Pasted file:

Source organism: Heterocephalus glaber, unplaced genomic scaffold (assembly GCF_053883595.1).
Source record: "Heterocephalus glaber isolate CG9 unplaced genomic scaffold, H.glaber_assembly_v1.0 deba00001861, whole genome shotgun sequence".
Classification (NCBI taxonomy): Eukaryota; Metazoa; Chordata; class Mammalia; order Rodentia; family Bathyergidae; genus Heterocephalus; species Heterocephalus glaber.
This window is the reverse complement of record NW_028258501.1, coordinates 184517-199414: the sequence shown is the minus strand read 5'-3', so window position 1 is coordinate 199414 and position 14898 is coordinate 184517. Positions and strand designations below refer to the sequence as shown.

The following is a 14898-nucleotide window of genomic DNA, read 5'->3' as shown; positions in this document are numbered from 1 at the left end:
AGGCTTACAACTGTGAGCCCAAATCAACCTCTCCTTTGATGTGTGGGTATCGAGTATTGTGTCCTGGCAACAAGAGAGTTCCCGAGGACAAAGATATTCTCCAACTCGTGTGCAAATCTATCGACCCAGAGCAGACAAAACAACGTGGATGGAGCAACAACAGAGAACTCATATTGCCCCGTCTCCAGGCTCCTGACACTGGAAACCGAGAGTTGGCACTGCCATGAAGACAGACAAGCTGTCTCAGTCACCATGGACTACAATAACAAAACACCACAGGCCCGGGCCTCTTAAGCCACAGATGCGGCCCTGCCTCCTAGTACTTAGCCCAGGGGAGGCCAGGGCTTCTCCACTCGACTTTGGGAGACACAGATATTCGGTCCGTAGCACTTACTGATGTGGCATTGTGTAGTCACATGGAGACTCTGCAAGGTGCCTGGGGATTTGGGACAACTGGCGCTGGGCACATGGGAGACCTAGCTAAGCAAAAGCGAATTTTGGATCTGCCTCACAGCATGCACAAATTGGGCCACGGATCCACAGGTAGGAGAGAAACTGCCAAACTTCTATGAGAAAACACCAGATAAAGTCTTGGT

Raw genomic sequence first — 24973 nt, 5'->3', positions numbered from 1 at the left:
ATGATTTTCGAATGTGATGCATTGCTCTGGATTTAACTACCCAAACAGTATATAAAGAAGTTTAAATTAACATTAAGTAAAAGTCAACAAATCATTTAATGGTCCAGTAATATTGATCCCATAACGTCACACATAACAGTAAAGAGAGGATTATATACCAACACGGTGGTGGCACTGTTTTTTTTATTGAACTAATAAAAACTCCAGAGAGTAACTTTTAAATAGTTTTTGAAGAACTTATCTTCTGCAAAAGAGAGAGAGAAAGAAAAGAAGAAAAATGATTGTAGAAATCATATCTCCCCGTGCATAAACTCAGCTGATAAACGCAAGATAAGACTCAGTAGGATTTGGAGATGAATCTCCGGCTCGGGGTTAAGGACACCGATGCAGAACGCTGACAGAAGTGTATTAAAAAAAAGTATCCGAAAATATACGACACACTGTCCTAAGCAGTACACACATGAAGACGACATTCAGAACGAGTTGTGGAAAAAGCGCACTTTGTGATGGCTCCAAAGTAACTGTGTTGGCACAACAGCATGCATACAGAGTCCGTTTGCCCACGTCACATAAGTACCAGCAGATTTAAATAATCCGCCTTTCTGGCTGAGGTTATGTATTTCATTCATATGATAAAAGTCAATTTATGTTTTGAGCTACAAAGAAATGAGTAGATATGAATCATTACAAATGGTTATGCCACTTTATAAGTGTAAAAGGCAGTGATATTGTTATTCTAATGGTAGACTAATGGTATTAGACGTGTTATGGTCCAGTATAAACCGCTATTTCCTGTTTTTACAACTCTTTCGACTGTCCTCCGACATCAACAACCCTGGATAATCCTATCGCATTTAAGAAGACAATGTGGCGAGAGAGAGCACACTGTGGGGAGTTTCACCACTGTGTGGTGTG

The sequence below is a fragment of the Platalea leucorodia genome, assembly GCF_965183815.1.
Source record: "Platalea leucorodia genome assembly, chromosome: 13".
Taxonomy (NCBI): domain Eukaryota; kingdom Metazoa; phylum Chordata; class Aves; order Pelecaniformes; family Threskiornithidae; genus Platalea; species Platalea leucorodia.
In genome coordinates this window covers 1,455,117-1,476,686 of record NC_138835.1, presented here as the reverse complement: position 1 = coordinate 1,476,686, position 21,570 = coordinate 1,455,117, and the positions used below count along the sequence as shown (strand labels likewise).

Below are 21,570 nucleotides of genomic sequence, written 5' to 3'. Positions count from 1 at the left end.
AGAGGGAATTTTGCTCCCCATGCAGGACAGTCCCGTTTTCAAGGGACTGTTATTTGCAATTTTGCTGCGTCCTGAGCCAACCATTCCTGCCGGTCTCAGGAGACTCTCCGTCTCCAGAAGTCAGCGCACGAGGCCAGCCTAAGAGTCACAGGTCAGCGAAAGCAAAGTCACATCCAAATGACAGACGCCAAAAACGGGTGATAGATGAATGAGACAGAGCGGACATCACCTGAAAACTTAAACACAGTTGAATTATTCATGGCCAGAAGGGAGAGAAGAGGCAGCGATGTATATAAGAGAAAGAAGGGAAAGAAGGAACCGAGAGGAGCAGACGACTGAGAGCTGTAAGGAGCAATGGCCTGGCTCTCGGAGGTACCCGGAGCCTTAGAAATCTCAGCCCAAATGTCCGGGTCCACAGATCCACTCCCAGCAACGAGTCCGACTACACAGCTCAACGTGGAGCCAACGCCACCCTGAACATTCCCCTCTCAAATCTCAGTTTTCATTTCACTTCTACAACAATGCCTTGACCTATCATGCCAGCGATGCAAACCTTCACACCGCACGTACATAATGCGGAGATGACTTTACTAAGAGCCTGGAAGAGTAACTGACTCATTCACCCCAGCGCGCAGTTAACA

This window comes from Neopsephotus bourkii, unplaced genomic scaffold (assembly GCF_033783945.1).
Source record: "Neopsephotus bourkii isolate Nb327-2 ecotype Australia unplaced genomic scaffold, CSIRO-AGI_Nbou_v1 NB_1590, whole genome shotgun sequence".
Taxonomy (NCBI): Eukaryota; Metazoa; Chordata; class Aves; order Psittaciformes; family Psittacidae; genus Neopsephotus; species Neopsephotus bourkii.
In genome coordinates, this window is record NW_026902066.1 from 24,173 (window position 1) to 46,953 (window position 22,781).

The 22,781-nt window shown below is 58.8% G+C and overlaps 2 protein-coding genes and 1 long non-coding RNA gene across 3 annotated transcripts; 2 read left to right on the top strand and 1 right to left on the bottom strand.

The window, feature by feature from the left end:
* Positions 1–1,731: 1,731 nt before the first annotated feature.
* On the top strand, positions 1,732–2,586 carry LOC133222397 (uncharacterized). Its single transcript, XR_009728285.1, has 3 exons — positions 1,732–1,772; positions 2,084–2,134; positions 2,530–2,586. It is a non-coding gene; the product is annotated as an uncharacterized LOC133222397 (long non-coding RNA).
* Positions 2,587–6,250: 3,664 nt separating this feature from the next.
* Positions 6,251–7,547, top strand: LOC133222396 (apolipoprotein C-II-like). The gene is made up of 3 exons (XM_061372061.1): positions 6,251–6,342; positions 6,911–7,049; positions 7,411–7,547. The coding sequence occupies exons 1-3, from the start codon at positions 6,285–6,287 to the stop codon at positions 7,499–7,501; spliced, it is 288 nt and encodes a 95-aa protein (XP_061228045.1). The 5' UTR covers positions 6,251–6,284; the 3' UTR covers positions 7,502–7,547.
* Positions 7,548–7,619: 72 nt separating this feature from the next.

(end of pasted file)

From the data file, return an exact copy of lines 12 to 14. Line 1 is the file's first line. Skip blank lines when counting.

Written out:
In genome coordinates this window covers 1,455,117-1,476,686 of record NC_138835.1, presented here as the reverse complement: position 1 = coordinate 1,476,686, position 21,570 = coordinate 1,455,117, and the positions used below count along the sequence as shown (strand labels likewise).

Below are 21,570 nucleotides of genomic sequence, written 5' to 3'. Positions count from 1 at the left end.
AGAGGGAATTTTGCTCCCCATGCAGGACAGTCCCGTTTTCAAGGGACTGTTATTTGCAATTTTGCTGCGTCCTGAGCCAACCATTCCTGCCGGTCTCAGGAGACTCTCCGTCTCCAGAAGTCAGCGCACGAGGCCAGCCTAAGAGTCACAGGTCAGCGAAAGCAAAGTCACATCCAAATGACAGACGCCAAAAACGGGTGATAGATGAATGAGACAGAGCGGACATCACCTGAAAACTTAAACACAGTTGAATTATTCATGGCCAGAAGGGAGAGAAGAGGCAGCGATGTATATAAGAGAAAGAAGGGAAAGAAGGAACCGAGAGGAGCAGACGACTGAGAGCTGTAAGGAGCAATGGCCTGGCTCTCGGAGGTACCCGGAGCCTTAGAAATCTCAGCCCAAATGTCCGGGTCCACAGATCCACTCCCAGCAACGAGTCCGACTACACAGCTCAACGTGGAGCCAACGCCACCCTGAACATTCCCCTCTCAAATCTCAGTTTTCATTTCACTTCTACAACAATGCCTTGACCTATCATGCCAGCGATGCAAACCTTCACACCGCACGTACATAATGCGGAGATGACTTTACTAAGAGCCTGGAAGAGTAACTGACTCATTCACCCCAGCGCGCAGTTAACA